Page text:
1NOAA ATDD, 456 S. Illinois Ave, P.O. Box 2456, Oak Ridge, TN 38731, USA
2University of Maryland Center for Environmental Science, Appalachian Laboratory, Frostburg, MD 21532, USA
3University of Houston, Department of Earth and Atmospheric Sciences, 312 Science & Research Building 1, Rm. 312, Houston, TX 77204, USA
4Georgia Institute of Technology, School of Earth & Atmospheric Sciences, Atlanta, GA 30332, USA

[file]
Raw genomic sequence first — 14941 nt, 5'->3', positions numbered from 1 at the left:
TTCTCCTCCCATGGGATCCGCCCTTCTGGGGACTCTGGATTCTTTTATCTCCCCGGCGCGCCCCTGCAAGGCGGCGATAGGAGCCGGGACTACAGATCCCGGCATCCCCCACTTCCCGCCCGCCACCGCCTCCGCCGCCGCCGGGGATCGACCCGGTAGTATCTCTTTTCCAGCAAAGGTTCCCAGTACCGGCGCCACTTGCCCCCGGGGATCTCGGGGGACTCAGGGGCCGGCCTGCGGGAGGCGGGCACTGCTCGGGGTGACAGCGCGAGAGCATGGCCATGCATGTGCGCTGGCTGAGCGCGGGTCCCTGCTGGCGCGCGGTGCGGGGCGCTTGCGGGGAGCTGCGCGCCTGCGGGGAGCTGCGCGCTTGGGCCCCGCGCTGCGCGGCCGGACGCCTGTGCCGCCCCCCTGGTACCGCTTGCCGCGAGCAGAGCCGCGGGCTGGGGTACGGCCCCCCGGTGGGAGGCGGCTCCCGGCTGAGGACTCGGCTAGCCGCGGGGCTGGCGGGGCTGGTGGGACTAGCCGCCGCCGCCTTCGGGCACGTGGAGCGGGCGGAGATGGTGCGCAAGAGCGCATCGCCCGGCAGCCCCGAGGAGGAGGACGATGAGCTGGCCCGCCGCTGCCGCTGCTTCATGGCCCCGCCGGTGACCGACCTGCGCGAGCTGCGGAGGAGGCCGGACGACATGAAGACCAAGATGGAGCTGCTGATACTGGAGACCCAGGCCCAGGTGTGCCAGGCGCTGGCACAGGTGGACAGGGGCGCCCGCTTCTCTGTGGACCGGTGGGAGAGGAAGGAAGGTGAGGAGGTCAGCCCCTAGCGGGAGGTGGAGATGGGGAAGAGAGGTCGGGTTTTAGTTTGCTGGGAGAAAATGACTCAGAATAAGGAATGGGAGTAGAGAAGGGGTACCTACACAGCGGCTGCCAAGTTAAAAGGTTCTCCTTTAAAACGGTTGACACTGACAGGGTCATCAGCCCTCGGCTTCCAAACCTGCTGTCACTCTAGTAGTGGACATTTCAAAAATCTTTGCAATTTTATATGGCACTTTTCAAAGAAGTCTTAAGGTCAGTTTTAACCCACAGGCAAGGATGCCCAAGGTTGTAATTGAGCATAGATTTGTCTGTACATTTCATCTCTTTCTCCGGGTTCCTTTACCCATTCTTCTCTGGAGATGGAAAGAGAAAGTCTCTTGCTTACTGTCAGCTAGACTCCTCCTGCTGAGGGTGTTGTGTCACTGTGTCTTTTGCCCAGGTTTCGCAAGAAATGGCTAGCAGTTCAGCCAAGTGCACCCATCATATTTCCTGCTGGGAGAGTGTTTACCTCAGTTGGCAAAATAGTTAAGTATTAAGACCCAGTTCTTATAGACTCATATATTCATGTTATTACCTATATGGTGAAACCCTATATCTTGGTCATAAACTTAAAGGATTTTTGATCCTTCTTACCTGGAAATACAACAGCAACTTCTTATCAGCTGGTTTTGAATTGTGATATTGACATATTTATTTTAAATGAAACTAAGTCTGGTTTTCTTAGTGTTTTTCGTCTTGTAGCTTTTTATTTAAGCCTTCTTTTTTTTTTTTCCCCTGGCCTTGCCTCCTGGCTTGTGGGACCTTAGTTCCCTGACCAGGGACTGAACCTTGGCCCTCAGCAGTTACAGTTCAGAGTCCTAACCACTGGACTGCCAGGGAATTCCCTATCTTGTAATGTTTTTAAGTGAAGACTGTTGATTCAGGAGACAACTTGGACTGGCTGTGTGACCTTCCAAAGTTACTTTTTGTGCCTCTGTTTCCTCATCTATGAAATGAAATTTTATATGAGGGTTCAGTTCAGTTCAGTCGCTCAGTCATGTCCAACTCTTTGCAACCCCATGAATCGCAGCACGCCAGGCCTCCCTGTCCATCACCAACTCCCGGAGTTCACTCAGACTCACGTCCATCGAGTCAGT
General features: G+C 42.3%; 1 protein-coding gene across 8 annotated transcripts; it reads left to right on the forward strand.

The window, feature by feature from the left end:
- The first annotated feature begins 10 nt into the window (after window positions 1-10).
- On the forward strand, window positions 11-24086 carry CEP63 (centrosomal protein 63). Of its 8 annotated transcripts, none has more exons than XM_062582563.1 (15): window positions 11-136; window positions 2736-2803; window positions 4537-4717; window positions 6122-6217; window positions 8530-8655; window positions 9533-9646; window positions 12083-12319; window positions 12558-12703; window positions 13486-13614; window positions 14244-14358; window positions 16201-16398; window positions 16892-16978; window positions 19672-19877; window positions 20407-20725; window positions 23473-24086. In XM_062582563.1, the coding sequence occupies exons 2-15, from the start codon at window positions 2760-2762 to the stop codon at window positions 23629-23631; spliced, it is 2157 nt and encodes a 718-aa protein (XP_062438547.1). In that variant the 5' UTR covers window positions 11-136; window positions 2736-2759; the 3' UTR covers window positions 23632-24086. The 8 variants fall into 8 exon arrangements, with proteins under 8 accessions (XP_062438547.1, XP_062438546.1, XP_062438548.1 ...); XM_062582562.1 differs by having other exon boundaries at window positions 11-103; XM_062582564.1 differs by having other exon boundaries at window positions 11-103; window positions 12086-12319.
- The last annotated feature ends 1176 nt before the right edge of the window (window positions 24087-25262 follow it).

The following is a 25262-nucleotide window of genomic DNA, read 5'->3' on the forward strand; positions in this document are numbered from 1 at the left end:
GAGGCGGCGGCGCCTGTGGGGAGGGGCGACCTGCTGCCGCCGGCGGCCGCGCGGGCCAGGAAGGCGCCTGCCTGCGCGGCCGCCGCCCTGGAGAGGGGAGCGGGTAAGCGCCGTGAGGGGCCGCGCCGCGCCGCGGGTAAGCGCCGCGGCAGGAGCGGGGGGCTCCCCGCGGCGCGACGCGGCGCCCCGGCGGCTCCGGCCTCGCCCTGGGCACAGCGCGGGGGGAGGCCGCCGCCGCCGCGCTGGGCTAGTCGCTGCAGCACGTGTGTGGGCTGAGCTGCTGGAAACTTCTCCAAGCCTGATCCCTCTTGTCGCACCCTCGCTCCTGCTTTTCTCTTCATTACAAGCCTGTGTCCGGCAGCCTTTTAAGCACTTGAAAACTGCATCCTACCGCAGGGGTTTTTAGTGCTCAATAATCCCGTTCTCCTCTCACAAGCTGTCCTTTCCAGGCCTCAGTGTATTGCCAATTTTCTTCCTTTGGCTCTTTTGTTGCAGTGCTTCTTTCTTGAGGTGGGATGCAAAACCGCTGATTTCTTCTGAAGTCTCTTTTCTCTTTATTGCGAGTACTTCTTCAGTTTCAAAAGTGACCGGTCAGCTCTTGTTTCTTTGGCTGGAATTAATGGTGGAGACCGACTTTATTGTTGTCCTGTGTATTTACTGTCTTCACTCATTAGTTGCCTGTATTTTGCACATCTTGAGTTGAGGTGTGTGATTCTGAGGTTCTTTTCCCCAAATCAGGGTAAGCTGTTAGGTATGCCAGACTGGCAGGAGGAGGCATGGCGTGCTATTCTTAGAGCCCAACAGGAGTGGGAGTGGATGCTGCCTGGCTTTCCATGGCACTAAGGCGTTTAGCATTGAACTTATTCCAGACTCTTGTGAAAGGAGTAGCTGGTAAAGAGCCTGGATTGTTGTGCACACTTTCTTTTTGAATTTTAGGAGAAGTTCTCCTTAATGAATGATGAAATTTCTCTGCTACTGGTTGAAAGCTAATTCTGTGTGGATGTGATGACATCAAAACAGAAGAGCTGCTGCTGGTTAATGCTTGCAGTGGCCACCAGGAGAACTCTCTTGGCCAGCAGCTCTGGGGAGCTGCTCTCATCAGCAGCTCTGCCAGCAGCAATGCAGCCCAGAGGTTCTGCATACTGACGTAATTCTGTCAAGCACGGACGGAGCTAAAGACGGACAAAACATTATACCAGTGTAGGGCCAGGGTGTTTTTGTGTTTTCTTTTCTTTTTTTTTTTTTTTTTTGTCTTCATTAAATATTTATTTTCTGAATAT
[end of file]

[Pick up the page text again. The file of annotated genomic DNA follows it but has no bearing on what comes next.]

Abstract. We conducted the first ever mercury speciation measurements atop the Greenland ice sheet at Summit Station (Latitude 72.6° N, Altitude 3200 m) in the Spring and Summer of 2007 and 2008. These measurements were part of the GSHOX campaigns investigating the importance of halogen chemistry in this remote environment. Significant levels of BrO (1–5 pptv) in the near surface air were often accompanied by depletions of gaseous elemental mercury (GEM) below background levels, and in-situ production of reactive gaseous mercury (RGM). While halogen (i.e. Br) chemistry is normally associated with marine boundary layers, at Summit, Greenland, far from any marine source, we have conclusively detected bromine and mercury chemistry in the near surface air. We suggest that the fate of the formed mercury-bromine radical (HgBr) is further oxidation to stable RGM (HgBr2, HgBrOH, HgBrCl, etc.), or thermal decomposition. These fates appear to be controlled by the availability of Br, OH, Cl, etc. to produce RGM (Hg(II)), verses the lifetime of HgBr by thermal dissociation. At Summit, the availability of Br appears to be controlled by J(Br2), requiring a sun angle of > 5 degrees, while the formation of RGM from HgBr requires a temperature < −15 °C. The majority of the deposited RGM is readily photoreduced and re-emitted to the air as GEM. However, a very small fraction becomes buried at depth. Extrapolating to the entire Greenland ice sheet, we calculate an estimated net annual sequestration of ~ 13 metric tons Hg per year, buried long-term under the sunlit photoreduction zone.